Blake shot her a grateful look and Doris tried to stamp down on the anxiety that had suddenly gripped her. Why would Natalia need to speak to Frank? Was she going back to him? Surely not. Surely no-one - whatever their orientation - would choose that lump over Olivia Spencer. But then why else would she need to speak to him?
An idea...a hideous, sickening idea...began to form. She paled. "Did she sleep with Frank before the wedding?" she blurted out. One look at Blake's face was enough for her to get her answer. She pushed the remains of her sub away, suddenly feeling sick. "Oh my God!" she exclaimed.
"I didn't say anything," Blake said hurriedly, desperately. Doris waved her off.
"Don't worry, I'm more than capable of connecting the dots," she replied, her face still a mask of barely controlled disgust. "God, how stupid! How could she let this happen?"
Blake shifted uncomfortably. "Well, I don't think she let it happen," she reasoned. "I think it just sort of...happened."
"Oh, so she fell over and just happened to land on Frank's frankfurter?"
For a moment Blake tried very hard to look severe. But it was no use. Her eyes began to twinkle first and then her shoulders started to shake and then, before she knew it, she had dissolved in a wave of uncontrollable giggles. In the face of that, Doris found it hard to maintain her ire.
"It's not funny," Doris gasped through her laughter.
"No, definitely not," Blake replied, bending over almost double as she tried in vain to rein herself in.
"Olivia is so screwed," Doris said, trying to remind herself of just how serious the situation was.
"Not as screwed as Natalia," Blake quipped, and then they were lost again, clinging to each other desperately as they laughed at the ridiculousness of it all.
After the hiccups had passed and the tears had dried and the giggles had stopped bubbling up, Blake turned to Doris with a small smile. "I have a feeling I'm going to have to help Natalia with a little damage control pretty soon," she said. "I'm glad I have...well, I'm glad I was able to talk to you about it."
Doris nodded. "I'll let you know if Olivia tells me anything that might help," she said. "Hey," she added at Blake's slightly surprised look. "I'm a romantic you know."
Blake still looked sceptical. "You. A romantic," she deadpanned. Doris shrugged.
"Olivia and Natalia love each other," she said softly. She looked away. "If they can't get it right, what chance do any of us have?"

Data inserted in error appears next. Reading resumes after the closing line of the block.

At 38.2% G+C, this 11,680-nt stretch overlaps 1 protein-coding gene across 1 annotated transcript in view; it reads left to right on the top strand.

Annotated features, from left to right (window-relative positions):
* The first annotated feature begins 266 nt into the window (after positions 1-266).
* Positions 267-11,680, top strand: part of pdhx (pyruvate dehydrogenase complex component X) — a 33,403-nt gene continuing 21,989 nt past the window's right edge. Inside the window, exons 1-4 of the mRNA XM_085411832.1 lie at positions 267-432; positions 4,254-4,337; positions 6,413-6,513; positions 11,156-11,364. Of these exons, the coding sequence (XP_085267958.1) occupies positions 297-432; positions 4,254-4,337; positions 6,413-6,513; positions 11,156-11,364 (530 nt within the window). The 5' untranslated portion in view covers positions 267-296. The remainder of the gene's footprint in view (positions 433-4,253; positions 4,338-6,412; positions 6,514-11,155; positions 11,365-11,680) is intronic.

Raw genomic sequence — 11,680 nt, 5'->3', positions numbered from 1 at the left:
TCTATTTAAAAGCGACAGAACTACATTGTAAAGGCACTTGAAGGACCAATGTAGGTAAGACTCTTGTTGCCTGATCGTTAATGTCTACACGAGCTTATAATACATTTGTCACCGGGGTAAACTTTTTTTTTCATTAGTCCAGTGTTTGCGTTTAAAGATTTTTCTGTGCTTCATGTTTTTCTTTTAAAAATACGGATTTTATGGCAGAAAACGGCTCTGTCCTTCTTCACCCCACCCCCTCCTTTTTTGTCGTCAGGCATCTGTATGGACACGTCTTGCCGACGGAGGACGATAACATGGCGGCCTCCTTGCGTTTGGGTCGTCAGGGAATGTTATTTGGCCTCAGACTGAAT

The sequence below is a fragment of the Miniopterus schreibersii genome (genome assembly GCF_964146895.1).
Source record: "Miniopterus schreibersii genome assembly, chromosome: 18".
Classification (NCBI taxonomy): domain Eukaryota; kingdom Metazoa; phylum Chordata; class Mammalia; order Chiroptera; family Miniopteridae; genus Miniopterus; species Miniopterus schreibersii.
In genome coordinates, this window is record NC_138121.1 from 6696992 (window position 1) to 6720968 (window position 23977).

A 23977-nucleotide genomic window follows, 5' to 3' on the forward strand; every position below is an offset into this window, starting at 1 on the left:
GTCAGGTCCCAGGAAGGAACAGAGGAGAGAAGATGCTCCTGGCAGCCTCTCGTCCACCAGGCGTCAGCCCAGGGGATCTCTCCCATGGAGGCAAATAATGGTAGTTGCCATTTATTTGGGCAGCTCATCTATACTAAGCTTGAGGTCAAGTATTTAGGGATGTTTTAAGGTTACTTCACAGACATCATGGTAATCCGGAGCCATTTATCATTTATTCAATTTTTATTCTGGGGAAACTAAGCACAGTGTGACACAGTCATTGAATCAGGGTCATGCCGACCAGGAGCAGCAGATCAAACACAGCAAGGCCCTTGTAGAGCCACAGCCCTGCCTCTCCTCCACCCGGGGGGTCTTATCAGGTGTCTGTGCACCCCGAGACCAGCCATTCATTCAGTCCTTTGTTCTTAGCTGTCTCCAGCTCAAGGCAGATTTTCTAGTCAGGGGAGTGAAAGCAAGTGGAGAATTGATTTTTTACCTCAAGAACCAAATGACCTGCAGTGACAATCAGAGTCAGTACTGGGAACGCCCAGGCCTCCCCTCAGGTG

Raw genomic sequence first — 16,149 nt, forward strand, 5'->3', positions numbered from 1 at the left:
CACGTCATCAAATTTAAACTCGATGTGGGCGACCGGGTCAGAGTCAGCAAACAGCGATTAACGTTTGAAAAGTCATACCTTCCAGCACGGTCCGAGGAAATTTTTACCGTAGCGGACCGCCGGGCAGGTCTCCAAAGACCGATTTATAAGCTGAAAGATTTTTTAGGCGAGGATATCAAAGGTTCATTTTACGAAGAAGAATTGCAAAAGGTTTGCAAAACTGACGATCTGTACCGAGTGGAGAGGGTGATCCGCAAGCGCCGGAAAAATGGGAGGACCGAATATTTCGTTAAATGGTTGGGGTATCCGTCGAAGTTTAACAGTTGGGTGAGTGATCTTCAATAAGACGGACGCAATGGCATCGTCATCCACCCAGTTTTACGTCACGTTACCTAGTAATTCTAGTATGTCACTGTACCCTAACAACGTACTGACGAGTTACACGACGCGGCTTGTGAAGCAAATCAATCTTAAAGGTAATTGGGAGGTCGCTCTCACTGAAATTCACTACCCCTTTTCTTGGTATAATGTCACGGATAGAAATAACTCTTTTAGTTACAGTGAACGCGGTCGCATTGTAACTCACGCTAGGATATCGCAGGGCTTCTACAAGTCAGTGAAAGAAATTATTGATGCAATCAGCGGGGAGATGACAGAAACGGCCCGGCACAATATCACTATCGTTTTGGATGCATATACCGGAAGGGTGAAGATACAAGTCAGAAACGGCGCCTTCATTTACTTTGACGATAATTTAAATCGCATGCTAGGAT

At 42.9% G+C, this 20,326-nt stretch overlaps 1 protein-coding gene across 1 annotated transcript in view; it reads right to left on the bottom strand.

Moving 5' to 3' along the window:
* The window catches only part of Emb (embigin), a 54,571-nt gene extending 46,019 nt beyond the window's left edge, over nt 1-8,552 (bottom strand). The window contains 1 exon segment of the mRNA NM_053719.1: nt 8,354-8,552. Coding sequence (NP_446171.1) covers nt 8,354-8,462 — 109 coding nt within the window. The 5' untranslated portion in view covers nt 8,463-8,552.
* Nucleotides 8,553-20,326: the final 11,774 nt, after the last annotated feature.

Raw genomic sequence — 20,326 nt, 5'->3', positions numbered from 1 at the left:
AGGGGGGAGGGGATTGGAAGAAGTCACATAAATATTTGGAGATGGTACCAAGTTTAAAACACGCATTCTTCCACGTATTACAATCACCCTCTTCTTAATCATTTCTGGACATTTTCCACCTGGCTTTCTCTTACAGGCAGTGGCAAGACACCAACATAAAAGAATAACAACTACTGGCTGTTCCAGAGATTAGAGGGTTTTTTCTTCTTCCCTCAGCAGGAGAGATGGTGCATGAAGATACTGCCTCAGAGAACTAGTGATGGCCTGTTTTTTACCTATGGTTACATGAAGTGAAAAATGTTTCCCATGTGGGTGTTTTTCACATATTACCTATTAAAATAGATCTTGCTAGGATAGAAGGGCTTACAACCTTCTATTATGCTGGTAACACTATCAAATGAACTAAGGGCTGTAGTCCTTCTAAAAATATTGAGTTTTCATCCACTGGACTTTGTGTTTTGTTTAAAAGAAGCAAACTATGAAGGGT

Her words sat in the still air for a long moment. She couldn't quite bring herself to look at Blake, wary at having revealed too much. She had a horrible feeling her voice may have been trembling as she spoke. She closed her eyes when she felt a warm hand descend on hers.
"You'll get your chance," Blake said, and Doris was surprised by the warmth and sincerity in her voice. "I know it."
It was too much. Doris shook her head and plastered her best Mayor hoping for re-election smile on her face. "I was talking about Olivia and Natalia," she said, in a tone that very clearly said back off.
Blake pulled back. A trace of sadness flitted across her face and then was gone, chased away by a matching fake smile of her own. "Well, I've got to get back to the restaurant," she said, a little too cheerily. "Have to finish up the rest of my shift."
Doris watched her as she began to walk away, and the sick feeling was back. Why did she always do that? Why did she always push people away when they showed any kind of concern? Why did she have to rely on sarcasm and jokes and prevarication? What the hell was wrong with her? "Blake!"
Blake turned round, a carefully controlled expression on her face. "Yes?"
Doris managed a small, nervous smile. "What time did Olivia apologise to you today?"
Blake frowned. "Uhm..around ten, I suppose," she said, confused. "Why?"
Doris stood and crossed the few paces across the grass to where Blake was standing. "Then I didn't win," she said gently, holding out Blake's money. She shrugged at Blake's confused expression. "I met you in the park at ten last week," she explained. "So Olivia must have spoken to you earlier. She didn't apologise within the week." Doris smiled lopsidedly. "Fair's fair, right?" she said.
Blake continued to frown for a moment, and then a slow smile smile spread across her face. "Right," she replied and reached out to take the money. Their fingers brushed together as she grasped it and then, impulsively, she leaned forward. "Thanks, Doris," she murmured, and pressed a brief kiss against her cheek. Then she was gone, a twenty dollar bill in her pocket, a smile on her face and a spring in her step.
Doris gazed after her, a feeling of warmth spreading through her from the place where the other woman's lips had touched her skin. Her fingers came up of their own accord to touch the spot.
She didn't even care that she'd lost the bet. Standing there in the pork, with the sun shining, the birds singing, and the warmth of Blake Marler's lips lingering on her cheek, she felt like a winner.
She felt like she'd won the goddamn jackpot.